I write about language and identity sometimes. I also write about teacher development and about real-world research. All these things are tied together by the notion that our activities are shaped by an interaction between knowledge that we can sometimes refer to as theory and practice, whether in academia or the everyday world. The fact that I have chosen football, in some instances, to serve as a vehicle for examining broader social and cultural issues does not make my work less academic. On the contrary – closer interaction with what we might call the real world and popular culture has substantially improved another vital area of academic practice. That is the development of educational materials for colleagues and for students. By having that synergy of the academic and the everyday, I hope that I’ve been able to create content that is engaging, interactive, relevant, adventurous and above all educational.
Being able to switch between references to Etienne Wenger and Arsène Wenger does not detract from someone’s academic knowledge. It’s possible to use the issue of modern day football club ownership as a vehicle for teaching students about critical pedagogy – without even making it explicit that this is what they’re learning. But maybe that’s a good example too of a certain irony. In asking our students to be more critically engaged with the world around them, some in academia are still rooted in notions of hierarchy, detachment and stereotypes of social class. In the particular case I’ve mentioned, the argument seems to be that language and identity reduced to a talk on ‘football’ has no relevance or no value to the subjects I lecture in – Academic English and teacher education. Paradoxically, at the same time, both of these subjects aspire to an increasing interdisciplinarity and relevance to the real-world – to movement beyond a situation where the classroom’s just a bubble of theory in which ideals are voiced but never put into practice.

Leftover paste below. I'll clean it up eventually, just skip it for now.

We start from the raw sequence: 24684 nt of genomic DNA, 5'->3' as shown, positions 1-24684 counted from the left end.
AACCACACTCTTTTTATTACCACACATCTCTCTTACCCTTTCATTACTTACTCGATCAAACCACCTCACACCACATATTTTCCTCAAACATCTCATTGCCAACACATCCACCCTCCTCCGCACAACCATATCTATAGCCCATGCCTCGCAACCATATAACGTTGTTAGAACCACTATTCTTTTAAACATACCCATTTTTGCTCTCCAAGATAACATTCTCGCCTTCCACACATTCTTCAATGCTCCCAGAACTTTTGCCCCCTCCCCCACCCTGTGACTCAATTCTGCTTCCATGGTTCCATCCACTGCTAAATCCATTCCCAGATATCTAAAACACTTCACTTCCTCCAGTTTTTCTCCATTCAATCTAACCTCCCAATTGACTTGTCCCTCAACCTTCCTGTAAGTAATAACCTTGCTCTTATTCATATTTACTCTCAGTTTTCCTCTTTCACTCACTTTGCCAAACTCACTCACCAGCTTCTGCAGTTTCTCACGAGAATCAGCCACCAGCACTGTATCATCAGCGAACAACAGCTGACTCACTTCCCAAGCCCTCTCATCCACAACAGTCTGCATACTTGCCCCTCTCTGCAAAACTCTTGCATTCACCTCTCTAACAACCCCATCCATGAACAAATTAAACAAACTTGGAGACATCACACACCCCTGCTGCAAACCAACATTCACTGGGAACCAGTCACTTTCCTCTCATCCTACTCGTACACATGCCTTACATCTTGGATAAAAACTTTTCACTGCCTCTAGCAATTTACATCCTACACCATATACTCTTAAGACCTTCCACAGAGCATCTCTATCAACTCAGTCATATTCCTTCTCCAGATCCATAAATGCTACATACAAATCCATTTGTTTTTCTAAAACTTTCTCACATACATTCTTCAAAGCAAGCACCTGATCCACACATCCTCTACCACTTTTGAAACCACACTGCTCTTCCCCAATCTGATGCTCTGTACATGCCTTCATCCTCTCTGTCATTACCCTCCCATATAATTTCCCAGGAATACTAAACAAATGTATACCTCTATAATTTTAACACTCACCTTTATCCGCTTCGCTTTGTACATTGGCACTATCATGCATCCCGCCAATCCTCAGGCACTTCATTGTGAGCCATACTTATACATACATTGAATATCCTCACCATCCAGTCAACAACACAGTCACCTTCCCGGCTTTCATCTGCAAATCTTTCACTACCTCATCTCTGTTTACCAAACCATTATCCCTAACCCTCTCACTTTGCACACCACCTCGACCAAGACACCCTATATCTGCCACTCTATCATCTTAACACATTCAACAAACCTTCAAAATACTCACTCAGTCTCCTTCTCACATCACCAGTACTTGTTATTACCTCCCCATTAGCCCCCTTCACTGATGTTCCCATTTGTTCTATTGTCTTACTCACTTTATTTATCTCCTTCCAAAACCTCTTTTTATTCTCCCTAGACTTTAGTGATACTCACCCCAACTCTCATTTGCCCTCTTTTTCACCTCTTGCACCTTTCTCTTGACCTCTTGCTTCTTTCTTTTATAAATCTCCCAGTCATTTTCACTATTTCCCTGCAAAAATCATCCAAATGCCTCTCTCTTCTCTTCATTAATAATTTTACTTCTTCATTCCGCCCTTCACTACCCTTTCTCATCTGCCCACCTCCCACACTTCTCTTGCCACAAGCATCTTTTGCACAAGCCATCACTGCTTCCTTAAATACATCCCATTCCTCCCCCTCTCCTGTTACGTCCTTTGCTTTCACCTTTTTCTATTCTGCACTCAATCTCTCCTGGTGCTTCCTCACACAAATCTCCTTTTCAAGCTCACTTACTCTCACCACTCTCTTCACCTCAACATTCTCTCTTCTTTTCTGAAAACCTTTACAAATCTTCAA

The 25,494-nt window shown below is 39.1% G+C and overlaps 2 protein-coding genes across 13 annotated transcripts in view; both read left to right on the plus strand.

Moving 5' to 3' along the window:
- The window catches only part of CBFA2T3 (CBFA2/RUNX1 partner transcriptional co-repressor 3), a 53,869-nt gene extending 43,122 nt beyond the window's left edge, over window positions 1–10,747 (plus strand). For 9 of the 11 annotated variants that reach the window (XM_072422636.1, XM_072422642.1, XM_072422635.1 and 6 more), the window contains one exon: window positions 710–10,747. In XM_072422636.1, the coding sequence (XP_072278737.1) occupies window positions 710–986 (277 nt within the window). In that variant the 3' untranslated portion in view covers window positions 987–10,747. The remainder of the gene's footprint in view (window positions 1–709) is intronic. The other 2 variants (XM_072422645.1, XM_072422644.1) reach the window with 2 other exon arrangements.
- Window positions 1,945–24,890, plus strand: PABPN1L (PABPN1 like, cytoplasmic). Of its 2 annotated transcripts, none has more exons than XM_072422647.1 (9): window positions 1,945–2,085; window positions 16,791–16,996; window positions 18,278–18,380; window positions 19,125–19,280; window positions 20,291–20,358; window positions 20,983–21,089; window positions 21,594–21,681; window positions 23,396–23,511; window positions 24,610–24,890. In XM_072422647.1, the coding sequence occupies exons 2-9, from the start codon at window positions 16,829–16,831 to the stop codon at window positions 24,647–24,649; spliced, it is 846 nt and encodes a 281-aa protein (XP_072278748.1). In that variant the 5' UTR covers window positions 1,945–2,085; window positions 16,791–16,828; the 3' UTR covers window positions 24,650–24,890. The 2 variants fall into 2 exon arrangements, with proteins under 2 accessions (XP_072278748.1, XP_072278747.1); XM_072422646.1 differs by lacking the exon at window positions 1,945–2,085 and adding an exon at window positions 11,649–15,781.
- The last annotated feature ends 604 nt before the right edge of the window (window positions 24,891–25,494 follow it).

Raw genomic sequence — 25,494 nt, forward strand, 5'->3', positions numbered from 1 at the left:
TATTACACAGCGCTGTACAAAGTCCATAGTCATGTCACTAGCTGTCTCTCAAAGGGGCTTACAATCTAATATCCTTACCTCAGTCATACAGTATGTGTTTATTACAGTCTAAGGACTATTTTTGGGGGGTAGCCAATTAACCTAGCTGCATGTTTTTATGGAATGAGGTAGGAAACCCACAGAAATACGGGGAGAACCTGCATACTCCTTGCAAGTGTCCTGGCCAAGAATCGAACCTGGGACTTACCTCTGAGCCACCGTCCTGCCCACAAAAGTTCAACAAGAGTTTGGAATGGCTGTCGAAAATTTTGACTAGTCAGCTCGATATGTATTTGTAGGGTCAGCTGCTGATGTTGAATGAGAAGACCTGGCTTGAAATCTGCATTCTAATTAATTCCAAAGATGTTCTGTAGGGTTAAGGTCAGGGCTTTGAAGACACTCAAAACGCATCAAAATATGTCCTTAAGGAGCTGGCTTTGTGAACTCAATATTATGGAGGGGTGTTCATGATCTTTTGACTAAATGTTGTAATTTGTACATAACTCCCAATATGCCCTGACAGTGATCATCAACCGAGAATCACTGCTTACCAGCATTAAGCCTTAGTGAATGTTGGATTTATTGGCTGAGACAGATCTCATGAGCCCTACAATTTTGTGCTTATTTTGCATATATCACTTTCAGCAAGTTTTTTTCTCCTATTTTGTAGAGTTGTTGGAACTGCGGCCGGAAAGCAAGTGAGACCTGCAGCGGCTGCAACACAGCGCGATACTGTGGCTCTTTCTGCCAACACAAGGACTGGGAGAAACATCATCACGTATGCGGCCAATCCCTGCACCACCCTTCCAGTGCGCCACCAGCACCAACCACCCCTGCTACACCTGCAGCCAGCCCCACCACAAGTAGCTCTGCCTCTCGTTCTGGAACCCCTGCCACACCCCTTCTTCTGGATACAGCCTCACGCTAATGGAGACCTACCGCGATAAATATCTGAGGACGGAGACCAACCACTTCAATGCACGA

Maybe that’s what some traditionalists want. They want the safe ground of meta-language and theory that never puts itself to the test in the real world. They want to talk a good game that’s never put into practice. Theoretically, they aspire to grand buzz words of criticality, engagement and interdisciplinarity but their subjects are like Lionel Messi managed by Jorge Sampaoli or Pogba by Mourinho – conservative, rule bound and constrained by a lack of imagination. Maybe football’s not the most academic subject in the world. It’s just a game, innit – but then where do the likes of Albert Camus or Paolo Freire fit in?
What about the young Paolo Freire, gathering ideas from his experiences of mixing with Brazil’s street children as they played ball in the slums? Would he be treated as a kind of eccentric and barefoot figure whose actions were outside the Church of Academia? Though you can’t credit football with shaping Freire’s ideas about social justice, it is possible to argue that it played a part. And again, isn’t that going to the heart of what we do as academics? We explore one small part of something and hope that through doing so, we can make a contribution to the whole.
The study of football can and does make a contribution to academia, but it’s also an easy target for those who scoff at real-world engagement by their actions even if they espouse something different. And that’s my thought for the day – at 8.45am, before the actual working day. Time to stop writing about ‘football’ and engage with the real world … mmmm..